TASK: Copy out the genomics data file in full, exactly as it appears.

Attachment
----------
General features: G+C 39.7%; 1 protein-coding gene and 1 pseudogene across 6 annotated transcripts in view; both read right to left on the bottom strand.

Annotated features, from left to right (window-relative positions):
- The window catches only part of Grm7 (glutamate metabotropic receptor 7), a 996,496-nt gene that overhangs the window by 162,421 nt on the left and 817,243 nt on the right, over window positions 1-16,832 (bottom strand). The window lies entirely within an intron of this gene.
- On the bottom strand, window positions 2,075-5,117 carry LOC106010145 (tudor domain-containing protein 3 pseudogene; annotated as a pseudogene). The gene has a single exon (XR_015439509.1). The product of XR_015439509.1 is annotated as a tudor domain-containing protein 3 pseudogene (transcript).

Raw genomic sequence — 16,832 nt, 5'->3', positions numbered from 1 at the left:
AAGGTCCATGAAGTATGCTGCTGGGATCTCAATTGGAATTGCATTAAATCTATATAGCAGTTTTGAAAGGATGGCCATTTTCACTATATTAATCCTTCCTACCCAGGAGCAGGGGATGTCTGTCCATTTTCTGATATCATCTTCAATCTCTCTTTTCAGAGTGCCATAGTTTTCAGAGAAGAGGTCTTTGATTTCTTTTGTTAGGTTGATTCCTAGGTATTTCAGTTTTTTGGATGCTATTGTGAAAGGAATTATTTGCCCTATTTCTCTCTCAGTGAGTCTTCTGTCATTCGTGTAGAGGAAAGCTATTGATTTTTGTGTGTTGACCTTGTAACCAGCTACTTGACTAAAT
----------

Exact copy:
General features: G+C 39.7%; 1 protein-coding gene and 1 pseudogene across 6 annotated transcripts in view; both read right to left on the bottom strand.

Annotated features, from left to right (window-relative positions):
- The window catches only part of Grm7 (glutamate metabotropic receptor 7), a 996,496-nt gene that overhangs the window by 162,421 nt on the left and 817,243 nt on the right, over window positions 1-16,832 (bottom strand). The window lies entirely within an intron of this gene.
- On the bottom strand, window positions 2,075-5,117 carry LOC106010145 (tudor domain-containing protein 3 pseudogene; annotated as a pseudogene). The gene has a single exon (XR_015439509.1). The product of XR_015439509.1 is annotated as a tudor domain-containing protein 3 pseudogene (transcript).

Raw genomic sequence — 16,832 nt, 5'->3', positions numbered from 1 at the left:
AAGGTCCATGAAGTATGCTGCTGGGATCTCAATTGGAATTGCATTAAATCTATATAGCAGTTTTGAAAGGATGGCCATTTTCACTATATTAATCCTTCCTACCCAGGAGCAGGGGATGTCTGTCCATTTTCTGATATCATCTTCAATCTCTCTTTTCAGAGTGCCATAGTTTTCAGAGAAGAGGTCTTTGATTTCTTTTGTTAGGTTGATTCCTAGGTATTTCAGTTTTTTGGATGCTATTGTGAAAGGAATTATTTGCCCTATTTCTCTCTCAGTGAGTCTTCTGTCATTCGTGTAGAGGAAAGCTATTGATTTTTGTGTGTTGACCTTGTAACCAGCTACTTGACTAAAT